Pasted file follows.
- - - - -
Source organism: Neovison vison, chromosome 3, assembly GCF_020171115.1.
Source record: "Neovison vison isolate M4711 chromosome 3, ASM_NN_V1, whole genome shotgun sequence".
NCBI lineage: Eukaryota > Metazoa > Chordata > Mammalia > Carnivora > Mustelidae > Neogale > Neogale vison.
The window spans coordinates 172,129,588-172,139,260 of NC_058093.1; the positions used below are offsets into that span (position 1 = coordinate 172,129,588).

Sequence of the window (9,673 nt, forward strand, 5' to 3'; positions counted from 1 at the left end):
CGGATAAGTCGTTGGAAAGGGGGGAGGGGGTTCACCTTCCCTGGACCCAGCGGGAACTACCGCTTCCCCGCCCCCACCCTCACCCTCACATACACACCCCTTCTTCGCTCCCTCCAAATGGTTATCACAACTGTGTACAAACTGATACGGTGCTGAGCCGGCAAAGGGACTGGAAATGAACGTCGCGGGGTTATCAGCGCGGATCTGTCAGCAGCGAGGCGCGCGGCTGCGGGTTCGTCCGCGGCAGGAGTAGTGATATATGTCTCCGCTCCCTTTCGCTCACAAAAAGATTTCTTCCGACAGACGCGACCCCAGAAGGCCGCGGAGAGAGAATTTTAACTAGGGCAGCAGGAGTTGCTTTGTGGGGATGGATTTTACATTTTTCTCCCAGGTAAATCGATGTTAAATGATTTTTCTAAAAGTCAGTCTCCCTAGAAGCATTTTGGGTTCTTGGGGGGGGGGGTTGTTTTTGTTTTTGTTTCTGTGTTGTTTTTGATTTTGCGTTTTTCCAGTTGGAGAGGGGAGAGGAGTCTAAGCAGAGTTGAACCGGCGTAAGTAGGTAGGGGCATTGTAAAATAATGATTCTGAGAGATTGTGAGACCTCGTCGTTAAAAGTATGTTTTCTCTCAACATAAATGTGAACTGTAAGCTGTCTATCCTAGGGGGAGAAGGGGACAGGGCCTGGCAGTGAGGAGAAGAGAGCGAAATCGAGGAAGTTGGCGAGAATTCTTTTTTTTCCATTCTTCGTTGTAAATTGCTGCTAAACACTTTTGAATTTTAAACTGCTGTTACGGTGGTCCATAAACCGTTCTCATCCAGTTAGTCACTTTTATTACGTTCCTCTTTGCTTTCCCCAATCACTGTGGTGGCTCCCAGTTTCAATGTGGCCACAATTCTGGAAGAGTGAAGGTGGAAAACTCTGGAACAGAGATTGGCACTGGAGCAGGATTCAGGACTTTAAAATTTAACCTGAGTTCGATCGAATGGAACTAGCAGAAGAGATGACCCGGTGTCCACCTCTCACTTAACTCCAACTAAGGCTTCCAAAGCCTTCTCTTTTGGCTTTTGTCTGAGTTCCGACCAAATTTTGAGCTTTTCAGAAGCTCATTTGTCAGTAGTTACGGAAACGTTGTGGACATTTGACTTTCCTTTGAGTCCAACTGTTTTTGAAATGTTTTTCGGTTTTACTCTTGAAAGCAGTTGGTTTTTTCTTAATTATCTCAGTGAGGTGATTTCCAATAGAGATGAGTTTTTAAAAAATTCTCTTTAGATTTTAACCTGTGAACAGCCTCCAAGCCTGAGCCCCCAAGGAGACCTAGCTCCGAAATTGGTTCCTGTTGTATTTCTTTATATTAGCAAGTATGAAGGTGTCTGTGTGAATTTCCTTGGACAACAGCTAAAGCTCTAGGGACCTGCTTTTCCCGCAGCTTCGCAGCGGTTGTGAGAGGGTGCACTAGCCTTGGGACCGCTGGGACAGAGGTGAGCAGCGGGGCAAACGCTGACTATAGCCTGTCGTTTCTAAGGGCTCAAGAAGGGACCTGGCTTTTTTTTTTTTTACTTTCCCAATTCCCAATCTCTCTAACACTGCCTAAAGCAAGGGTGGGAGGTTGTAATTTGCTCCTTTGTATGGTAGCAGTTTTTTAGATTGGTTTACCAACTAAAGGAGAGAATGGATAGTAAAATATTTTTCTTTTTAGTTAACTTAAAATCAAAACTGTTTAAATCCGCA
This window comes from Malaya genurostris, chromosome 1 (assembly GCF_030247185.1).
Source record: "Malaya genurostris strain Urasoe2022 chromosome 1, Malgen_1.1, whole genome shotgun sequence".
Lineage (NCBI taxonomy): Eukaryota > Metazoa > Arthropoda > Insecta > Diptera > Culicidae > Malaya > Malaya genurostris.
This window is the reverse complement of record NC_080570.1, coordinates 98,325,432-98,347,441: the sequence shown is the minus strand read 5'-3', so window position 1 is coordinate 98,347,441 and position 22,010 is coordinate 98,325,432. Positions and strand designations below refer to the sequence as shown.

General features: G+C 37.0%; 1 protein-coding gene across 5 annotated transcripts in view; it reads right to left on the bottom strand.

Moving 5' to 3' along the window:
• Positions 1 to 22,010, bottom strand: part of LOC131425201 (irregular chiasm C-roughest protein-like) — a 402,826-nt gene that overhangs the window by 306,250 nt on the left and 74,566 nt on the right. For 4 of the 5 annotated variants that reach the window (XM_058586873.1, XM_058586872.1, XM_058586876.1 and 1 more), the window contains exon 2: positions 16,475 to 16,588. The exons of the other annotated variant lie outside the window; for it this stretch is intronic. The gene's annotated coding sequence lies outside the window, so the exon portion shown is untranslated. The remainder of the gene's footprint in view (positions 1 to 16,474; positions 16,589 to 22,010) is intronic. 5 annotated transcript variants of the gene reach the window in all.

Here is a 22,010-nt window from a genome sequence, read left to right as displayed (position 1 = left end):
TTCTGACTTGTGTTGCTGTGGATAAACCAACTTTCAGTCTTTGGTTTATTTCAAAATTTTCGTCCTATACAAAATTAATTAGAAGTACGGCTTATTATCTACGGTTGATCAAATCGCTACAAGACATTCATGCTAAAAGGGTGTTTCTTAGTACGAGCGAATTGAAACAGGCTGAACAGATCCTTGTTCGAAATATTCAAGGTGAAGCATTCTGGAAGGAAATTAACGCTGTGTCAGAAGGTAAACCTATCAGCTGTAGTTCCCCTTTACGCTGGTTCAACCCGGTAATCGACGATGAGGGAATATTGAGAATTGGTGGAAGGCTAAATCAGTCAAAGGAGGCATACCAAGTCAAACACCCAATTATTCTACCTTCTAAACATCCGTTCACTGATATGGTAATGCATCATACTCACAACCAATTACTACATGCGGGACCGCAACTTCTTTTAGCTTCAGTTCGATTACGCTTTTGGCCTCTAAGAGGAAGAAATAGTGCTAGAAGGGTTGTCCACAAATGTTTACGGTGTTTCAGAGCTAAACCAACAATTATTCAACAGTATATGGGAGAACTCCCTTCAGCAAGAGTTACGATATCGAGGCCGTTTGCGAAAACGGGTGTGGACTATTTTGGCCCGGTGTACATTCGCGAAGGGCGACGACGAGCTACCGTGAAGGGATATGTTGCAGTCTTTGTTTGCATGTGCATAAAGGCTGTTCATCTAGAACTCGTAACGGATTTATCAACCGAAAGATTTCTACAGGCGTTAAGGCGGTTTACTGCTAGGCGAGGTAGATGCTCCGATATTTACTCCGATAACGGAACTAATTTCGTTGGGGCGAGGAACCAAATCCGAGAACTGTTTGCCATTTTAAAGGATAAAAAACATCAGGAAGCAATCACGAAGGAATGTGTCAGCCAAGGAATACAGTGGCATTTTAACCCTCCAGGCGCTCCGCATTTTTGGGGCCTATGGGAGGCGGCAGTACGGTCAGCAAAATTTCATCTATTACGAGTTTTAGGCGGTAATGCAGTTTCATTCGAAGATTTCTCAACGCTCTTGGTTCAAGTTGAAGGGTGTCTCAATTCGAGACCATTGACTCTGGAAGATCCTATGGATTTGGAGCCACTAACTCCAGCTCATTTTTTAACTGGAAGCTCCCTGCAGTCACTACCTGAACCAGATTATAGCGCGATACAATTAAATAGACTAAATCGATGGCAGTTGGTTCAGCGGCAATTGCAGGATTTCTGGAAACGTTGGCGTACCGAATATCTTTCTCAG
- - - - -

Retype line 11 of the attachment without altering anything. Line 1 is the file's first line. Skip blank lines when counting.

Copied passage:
General features: G+C 37.0%; 1 protein-coding gene across 5 annotated transcripts in view; it reads right to left on the bottom strand.